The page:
From the moment hazardous waste is created, and beyond, it becomes subject to land disposal restrictions. If you generate more than 220 pounds of hazardous waste materials in one calendar month, you must identify its nature and type of waste, as well as determine the course of proper treatment before it can reach land disposal.
Proper record-keeping and tracking are required for the treatment and disposal of wastes, which are vital for EPA reports. As a generator of this waste, you must inform your hazardous waste disposal service facility of the status of the waste you are sending to them. This facility must then follow the restriction for the waste they receive.
Land Disposal Restrictions (LDR) Paperwork Required for Prohibited Wastes
A prohibited waste is one that, if disposed of, would be subject to land disposal restrictions in Title 40 CFR Part 268.
- Title 40 is a portion of the United States Code of Federal Regulations. Under title 40, you will find mainly environmental regulations and laws enacted by the United States Environmental Protection Agency based on provisions granted by U.S. laws. Title 40 is the section which deals with protecting human health and our environment.
Under LDR regulations, you are required to account for prohibited wastes and their handling by providing information to your TSDF (Treatment, Storage, and Disposal Facility- Hazardous Waste Disposal Service).
- The Land Ban Form– If your hazardous waste does not meet LDR standards for treatment, you have to make sure it is treated before it can be disposed of. As a generator, you prepare notification for treatment and storage with your hazardous waste disposal service or TSDF as outlined at 40 CFR 268.7. This notification, also known as the Land Ban Form, will alert your disposal service on how they need to treat your hazardous waste before they dispose of it.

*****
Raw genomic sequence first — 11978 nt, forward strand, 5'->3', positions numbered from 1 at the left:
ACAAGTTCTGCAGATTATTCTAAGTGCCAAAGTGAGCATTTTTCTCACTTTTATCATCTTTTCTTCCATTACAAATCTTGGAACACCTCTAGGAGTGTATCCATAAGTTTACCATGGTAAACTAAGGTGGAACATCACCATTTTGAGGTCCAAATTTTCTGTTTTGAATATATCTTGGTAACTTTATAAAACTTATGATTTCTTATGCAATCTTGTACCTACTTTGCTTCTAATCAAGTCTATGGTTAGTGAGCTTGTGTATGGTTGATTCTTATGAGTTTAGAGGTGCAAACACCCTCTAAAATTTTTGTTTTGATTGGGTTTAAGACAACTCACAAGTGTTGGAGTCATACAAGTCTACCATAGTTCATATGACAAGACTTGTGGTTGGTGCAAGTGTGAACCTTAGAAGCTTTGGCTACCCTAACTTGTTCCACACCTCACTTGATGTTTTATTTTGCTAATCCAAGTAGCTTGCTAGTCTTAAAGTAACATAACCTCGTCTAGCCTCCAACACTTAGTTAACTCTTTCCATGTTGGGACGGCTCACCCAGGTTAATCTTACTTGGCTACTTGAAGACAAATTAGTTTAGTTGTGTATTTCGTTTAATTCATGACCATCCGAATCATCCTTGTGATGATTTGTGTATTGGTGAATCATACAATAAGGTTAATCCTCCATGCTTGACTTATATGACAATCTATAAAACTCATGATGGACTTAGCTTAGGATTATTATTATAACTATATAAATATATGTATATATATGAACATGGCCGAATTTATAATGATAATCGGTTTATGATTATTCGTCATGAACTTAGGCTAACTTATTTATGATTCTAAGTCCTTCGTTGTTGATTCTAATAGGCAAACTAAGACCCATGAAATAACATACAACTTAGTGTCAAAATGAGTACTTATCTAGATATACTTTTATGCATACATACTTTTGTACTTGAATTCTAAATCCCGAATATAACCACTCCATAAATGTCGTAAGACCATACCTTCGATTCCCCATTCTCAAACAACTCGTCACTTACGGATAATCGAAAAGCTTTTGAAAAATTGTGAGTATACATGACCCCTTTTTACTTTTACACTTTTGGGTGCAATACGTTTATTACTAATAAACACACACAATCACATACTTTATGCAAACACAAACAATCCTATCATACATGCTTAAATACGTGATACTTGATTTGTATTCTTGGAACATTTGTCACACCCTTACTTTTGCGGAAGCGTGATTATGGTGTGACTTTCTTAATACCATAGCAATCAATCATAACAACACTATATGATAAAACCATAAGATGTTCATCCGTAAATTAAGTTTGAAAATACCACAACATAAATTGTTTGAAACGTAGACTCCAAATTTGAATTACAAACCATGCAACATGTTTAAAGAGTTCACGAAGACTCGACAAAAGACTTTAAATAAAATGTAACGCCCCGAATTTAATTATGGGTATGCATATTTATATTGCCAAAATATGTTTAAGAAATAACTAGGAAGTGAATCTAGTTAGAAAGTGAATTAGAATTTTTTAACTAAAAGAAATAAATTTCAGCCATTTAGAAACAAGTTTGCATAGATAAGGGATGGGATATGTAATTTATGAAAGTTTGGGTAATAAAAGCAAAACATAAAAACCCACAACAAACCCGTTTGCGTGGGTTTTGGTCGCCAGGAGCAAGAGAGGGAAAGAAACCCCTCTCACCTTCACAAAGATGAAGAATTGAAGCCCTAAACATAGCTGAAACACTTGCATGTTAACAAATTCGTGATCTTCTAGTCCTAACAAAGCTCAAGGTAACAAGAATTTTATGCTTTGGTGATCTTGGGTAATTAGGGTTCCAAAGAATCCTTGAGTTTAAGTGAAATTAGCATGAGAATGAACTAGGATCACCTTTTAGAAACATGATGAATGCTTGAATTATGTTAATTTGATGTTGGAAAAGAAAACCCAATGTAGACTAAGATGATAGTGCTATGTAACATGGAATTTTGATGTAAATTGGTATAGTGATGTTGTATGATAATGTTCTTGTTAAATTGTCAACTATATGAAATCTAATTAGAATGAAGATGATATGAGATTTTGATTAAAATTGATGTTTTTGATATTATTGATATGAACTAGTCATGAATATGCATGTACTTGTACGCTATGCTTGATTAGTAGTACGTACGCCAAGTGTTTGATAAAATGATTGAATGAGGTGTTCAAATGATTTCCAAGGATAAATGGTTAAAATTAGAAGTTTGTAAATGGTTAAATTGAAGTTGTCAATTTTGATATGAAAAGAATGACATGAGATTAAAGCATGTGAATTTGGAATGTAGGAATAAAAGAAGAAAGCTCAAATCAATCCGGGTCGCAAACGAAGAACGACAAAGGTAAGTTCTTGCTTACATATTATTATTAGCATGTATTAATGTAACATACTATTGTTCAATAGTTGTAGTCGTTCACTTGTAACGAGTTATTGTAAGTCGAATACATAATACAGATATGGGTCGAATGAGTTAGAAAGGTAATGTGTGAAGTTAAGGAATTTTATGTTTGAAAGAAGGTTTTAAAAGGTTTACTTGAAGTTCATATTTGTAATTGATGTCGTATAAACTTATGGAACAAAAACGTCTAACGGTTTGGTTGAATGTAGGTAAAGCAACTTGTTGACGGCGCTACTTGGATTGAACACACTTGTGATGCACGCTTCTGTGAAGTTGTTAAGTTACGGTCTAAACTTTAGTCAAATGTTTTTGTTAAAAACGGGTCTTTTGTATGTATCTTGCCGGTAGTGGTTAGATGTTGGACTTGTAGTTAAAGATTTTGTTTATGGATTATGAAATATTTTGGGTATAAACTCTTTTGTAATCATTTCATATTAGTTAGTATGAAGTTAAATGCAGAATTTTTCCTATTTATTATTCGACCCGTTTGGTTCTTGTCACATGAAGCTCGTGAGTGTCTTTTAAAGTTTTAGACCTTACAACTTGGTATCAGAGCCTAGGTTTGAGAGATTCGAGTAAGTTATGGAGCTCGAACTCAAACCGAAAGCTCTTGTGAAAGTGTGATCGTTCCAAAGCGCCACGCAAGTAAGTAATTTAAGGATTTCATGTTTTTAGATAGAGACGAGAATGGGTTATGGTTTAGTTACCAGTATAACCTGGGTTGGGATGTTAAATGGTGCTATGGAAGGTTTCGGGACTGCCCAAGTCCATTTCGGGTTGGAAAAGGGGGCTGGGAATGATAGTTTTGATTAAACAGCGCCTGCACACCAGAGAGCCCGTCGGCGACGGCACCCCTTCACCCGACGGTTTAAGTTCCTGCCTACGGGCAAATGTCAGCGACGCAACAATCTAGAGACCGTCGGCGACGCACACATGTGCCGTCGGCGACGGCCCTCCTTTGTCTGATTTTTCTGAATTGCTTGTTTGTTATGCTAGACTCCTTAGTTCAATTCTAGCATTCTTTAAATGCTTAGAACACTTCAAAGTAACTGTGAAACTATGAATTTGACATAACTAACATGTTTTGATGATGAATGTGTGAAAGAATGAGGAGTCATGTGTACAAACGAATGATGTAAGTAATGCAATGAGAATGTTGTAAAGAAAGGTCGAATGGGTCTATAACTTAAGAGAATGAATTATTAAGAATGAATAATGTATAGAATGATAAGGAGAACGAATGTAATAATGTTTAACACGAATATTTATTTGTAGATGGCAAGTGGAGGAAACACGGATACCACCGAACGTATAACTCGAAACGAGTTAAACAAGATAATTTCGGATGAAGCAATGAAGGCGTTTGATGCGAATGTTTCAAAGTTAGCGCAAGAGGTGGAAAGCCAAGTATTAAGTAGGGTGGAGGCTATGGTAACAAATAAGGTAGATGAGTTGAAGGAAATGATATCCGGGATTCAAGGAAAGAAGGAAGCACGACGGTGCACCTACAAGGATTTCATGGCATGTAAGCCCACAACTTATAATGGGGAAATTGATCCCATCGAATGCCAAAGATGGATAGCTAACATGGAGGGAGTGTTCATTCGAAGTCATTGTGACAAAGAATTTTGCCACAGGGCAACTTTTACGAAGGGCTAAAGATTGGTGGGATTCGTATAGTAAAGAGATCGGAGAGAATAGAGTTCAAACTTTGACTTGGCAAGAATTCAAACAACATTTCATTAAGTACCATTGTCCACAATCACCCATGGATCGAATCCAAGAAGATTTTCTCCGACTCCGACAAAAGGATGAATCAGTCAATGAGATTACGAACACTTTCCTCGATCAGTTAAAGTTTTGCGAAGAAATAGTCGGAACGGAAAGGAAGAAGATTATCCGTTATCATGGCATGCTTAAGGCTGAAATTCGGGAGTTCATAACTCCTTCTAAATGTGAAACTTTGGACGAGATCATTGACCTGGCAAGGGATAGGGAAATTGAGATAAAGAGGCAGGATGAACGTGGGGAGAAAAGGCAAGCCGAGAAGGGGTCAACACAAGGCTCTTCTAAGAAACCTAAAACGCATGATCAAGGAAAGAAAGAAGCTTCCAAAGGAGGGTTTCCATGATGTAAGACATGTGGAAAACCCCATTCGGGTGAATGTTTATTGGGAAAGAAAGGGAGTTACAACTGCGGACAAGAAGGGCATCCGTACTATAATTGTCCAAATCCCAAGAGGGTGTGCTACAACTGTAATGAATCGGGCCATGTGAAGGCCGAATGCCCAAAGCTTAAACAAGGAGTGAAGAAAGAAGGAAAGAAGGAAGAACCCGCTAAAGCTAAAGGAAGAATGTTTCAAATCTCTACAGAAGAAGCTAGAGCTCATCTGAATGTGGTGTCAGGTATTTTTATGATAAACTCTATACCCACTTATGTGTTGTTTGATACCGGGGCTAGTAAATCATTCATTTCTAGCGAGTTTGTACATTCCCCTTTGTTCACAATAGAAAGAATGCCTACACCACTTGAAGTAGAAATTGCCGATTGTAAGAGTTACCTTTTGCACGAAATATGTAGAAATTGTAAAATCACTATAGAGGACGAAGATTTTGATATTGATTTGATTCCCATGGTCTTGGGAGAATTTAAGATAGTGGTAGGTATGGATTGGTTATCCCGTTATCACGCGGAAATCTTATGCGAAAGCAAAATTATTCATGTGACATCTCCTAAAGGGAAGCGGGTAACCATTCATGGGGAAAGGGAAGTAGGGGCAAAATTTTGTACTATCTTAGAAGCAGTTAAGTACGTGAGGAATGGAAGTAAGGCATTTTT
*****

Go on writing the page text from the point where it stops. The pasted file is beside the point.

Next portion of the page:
- Certification– If your hazardous waste material meets the standards when originally generated, or if you treat the waste on-site to meet the LDR standards, then you have to prepare a certification that includes the information specified at 40 CFR 268.7(a)(3). This statement in which you certify that through analysis and testing, or through your knowledge of the waste, the waste does comply with LDR standards of treatment.
- One-Time Notice to File- Some wastes are excluded from the definition of hazardous or solid waste under the RCRA. Even if your waste is excluded from the management rules under the RCRA, you still have to account for it under the LDR (Land Disposal Restrictions). In these situations, you have to prepare what is called a One-Time Notice to File and keep it at your facility.